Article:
Earthshaker’s self-titled debut marked a strong beginning for a band in a brand new metal scene who didn’t yet know how to construct a proper heavy metal album, as evidenced by them enlisting the help of Adrian Smith who even contributed a song to said album. While there were a few undeniably great tracks, I could still see that this was still a young and largely inexperienced band. Fast forward just over half a year, a very busy one at that where the band released two EPs, Earthshaker had fine-tuned their sound and were ready to put forth their second full-length, Fugitive, an album which I feel is easily one of the best albums in Japanese metal’s first wave. Fugitive was the checkpoint in Earthshaker’s career where absolutely everything clicked. The band’s chemistry had never been tighter, nor would it ever be quite as tight again following this release.
While it wasn’t officially their debut record, Fugitive was very much the debut of Earthshaker’s true sound, a perfect fusion of beautiful melodic heavy metal and cheery pop, an idea that would take Japan by storm decades later. Another massive aspect of the sound that became synonymous with Earthshaker’s music, the keyboards, was also introduced on this album with the band bringing in Mitchell Froom as a guest. Fugitive is I would say about half heavy metal and half pop-infused hard rock, with a couple of lovely soulful ballads added to the mix for good measure.
An aspect of Fugitive that I felt was done exceptionally well was the placement of each subsequent track which paces the album extremely well, generally having a metal track followed by a hard rock track, followed by a metal track and so on, importantly avoiding front-loading the album with all the fast-paced tracks like I’ve seen many bands do. Among this albums most metallic tracks are “Fugitive”, “Young Girls” and “More”, all three of which are extremely melodic, I’ll touch on a couple of those later. As for hard rockers, they’ve got “記憶の中“ which has a bit of a Y&T feel. My favorite of the hard rock songs is “Shiny Day”, which opens with a nice little acoustic intro alongside Marcy’s strong voice, and it quickly picks up, turning into a very upbeat song with an excellent, powerful riff from Shara.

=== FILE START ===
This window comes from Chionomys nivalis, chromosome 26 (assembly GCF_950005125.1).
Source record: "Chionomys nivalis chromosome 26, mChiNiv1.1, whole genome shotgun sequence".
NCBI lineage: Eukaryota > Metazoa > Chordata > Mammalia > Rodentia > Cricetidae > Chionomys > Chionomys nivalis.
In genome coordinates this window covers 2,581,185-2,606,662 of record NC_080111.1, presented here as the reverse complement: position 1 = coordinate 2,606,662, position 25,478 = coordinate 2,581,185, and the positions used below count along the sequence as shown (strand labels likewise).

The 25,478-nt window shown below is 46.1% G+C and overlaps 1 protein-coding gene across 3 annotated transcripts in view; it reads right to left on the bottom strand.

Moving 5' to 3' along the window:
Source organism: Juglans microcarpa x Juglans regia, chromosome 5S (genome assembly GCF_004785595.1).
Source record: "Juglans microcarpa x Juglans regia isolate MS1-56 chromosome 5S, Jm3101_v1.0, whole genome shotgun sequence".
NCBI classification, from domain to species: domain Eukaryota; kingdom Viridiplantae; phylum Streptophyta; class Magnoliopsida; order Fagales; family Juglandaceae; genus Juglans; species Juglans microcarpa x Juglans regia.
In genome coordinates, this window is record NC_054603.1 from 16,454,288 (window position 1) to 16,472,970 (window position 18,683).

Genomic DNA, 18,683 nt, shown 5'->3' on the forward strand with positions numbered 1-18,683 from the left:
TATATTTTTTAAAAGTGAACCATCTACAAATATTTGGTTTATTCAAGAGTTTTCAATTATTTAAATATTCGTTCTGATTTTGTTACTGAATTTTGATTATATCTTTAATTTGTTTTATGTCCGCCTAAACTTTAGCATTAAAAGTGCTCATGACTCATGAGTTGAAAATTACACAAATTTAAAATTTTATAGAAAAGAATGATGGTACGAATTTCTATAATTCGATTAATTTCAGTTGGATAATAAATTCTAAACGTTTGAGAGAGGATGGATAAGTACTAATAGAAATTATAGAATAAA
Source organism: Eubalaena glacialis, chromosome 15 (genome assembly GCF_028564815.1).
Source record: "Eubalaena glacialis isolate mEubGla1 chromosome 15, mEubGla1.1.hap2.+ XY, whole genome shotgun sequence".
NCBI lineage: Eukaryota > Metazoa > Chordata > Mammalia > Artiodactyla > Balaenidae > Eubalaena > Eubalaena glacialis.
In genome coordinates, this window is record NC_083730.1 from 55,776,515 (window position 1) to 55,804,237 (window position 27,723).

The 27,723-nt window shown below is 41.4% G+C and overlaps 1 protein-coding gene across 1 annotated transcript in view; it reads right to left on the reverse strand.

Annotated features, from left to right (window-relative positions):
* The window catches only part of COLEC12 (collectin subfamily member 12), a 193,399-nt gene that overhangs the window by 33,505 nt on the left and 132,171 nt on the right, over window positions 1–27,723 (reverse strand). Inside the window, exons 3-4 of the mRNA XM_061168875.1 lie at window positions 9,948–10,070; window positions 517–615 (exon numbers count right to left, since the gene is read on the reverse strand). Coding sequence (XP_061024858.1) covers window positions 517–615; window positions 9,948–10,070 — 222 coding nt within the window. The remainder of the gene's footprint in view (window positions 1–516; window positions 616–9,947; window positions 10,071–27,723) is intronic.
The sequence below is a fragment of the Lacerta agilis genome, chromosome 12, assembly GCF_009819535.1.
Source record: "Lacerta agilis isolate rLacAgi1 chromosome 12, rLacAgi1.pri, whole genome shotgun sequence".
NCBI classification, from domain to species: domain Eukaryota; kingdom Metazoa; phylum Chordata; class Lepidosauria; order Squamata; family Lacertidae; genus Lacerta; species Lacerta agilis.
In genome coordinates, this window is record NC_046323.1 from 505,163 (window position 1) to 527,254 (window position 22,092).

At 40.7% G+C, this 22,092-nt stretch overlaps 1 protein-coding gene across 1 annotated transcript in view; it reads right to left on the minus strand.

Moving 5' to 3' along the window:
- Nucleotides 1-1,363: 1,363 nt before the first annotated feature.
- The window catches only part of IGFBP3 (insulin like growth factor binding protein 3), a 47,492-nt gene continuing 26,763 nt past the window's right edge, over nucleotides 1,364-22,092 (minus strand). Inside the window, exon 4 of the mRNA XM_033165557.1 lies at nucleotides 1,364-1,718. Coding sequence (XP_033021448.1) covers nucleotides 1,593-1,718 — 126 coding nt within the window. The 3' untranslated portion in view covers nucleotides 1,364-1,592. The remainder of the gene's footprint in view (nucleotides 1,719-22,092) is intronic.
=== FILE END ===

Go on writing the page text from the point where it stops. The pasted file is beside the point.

One of Earthshaker’s biggest strengths on Fugitive is the genuine soulfulness the band achieves at some point on pretty much every track, Marcy Nishida has a voice with so much power that the band could certainly earn its name on his singing ability alone. Also adding to the soulful, sorrowful atmosphere of Earthshaker’s sound is Shara Ishihara’s work on guitar, he’s got a lovely tone that’s soothing and pleasant on the ears without sacrificing any of the band’s aggressiveness. Shara’s body of work isn’t focused on complexity and flashiness, but my goodness he is so massively talented at devising powerful and catchy yet for the most part simple riffs. Earthshaker have the impressive ability of conveying a sorrowful tone over pretty and cheerful melodies, a trait that elevates songs like “Love Destiny” and “Nijuu Ji (22:00)” far beyond the scope of your everyday ballads.